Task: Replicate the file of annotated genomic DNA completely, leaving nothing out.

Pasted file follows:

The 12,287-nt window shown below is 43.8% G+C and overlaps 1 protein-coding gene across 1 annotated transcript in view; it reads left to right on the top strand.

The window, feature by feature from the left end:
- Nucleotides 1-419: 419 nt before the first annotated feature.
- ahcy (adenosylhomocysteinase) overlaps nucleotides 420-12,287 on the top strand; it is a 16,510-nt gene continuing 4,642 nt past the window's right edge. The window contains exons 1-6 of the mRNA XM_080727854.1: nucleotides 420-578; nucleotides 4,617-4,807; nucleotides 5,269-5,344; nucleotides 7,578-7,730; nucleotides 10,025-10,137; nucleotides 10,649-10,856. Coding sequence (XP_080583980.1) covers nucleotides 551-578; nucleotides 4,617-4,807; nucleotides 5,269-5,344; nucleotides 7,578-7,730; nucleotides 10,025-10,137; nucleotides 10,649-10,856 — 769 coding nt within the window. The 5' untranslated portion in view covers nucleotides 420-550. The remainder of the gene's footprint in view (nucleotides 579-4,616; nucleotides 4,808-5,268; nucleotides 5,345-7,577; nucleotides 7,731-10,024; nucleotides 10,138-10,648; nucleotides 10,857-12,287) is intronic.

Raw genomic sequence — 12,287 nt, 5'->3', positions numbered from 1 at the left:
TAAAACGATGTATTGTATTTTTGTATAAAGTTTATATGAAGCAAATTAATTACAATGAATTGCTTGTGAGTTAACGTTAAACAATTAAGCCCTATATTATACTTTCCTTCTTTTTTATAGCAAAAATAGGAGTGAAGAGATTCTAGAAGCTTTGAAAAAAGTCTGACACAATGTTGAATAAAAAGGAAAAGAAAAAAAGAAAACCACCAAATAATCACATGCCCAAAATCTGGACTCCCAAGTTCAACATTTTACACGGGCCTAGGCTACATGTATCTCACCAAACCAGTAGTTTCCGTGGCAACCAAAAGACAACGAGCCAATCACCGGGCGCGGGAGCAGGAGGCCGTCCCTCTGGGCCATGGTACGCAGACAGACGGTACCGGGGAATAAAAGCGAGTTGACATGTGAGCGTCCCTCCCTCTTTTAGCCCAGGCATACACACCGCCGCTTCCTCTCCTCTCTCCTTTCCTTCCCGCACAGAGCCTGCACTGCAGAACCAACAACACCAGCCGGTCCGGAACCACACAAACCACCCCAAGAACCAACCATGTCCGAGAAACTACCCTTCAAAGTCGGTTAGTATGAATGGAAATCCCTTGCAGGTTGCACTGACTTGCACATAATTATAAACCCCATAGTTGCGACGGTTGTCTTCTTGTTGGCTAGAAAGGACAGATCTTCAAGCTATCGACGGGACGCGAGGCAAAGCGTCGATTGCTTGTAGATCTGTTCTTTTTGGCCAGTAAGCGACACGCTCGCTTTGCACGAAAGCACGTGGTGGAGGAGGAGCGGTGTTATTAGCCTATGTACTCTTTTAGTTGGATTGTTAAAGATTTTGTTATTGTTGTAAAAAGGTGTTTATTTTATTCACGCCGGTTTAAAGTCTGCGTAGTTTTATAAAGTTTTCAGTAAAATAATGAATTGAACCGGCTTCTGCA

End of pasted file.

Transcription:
The 12,287-nt window shown below is 43.8% G+C and overlaps 1 protein-coding gene across 1 annotated transcript in view; it reads left to right on the top strand.

The window, feature by feature from the left end:
- Nucleotides 1-419: 419 nt before the first annotated feature.
- ahcy (adenosylhomocysteinase) overlaps nucleotides 420-12,287 on the top strand; it is a 16,510-nt gene continuing 4,642 nt past the window's right edge. The window contains exons 1-6 of the mRNA XM_080727854.1: nucleotides 420-578; nucleotides 4,617-4,807; nucleotides 5,269-5,344; nucleotides 7,578-7,730; nucleotides 10,025-10,137; nucleotides 10,649-10,856. Coding sequence (XP_080583980.1) covers nucleotides 551-578; nucleotides 4,617-4,807; nucleotides 5,269-5,344; nucleotides 7,578-7,730; nucleotides 10,025-10,137; nucleotides 10,649-10,856 — 769 coding nt within the window. The 5' untranslated portion in view covers nucleotides 420-550. The remainder of the gene's footprint in view (nucleotides 579-4,616; nucleotides 4,808-5,268; nucleotides 5,345-7,577; nucleotides 7,731-10,024; nucleotides 10,138-10,648; nucleotides 10,857-12,287) is intronic.

Raw genomic sequence — 12,287 nt, 5'->3', positions numbered from 1 at the left:
TAAAACGATGTATTGTATTTTTGTATAAAGTTTATATGAAGCAAATTAATTACAATGAATTGCTTGTGAGTTAACGTTAAACAATTAAGCCCTATATTATACTTTCCTTCTTTTTTATAGCAAAAATAGGAGTGAAGAGATTCTAGAAGCTTTGAAAAAAGTCTGACACAATGTTGAATAAAAAGGAAAAGAAAAAAAGAAAACCACCAAATAATCACATGCCCAAAATCTGGACTCCCAAGTTCAACATTTTACACGGGCCTAGGCTACATGTATCTCACCAAACCAGTAGTTTCCGTGGCAACCAAAAGACAACGAGCCAATCACCGGGCGCGGGAGCAGGAGGCCGTCCCTCTGGGCCATGGTACGCAGACAGACGGTACCGGGGAATAAAAGCGAGTTGACATGTGAGCGTCCCTCCCTCTTTTAGCCCAGGCATACACACCGCCGCTTCCTCTCCTCTCTCCTTTCCTTCCCGCACAGAGCCTGCACTGCAGAACCAACAACACCAGCCGGTCCGGAACCACACAAACCACCCCAAGAACCAACCATGTCCGAGAAACTACCCTTCAAAGTCGGTTAGTATGAATGGAAATCCCTTGCAGGTTGCACTGACTTGCACATAATTATAAACCCCATAGTTGCGACGGTTGTCTTCTTGTTGGCTAGAAAGGACAGATCTTCAAGCTATCGACGGGACGCGAGGCAAAGCGTCGATTGCTTGTAGATCTGTTCTTTTTGGCCAGTAAGCGACACGCTCGCTTTGCACGAAAGCACGTGGTGGAGGAGGAGCGGTGTTATTAGCCTATGTACTCTTTTAGTTGGATTGTTAAAGATTTTGTTATTGTTGTAAAAAGGTGTTTATTTTATTCACGCCGGTTTAAAGTCTGCGTAGTTTTATAAAGTTTTCAGTAAAATAATGAATTGAACCGGCTTCTGCA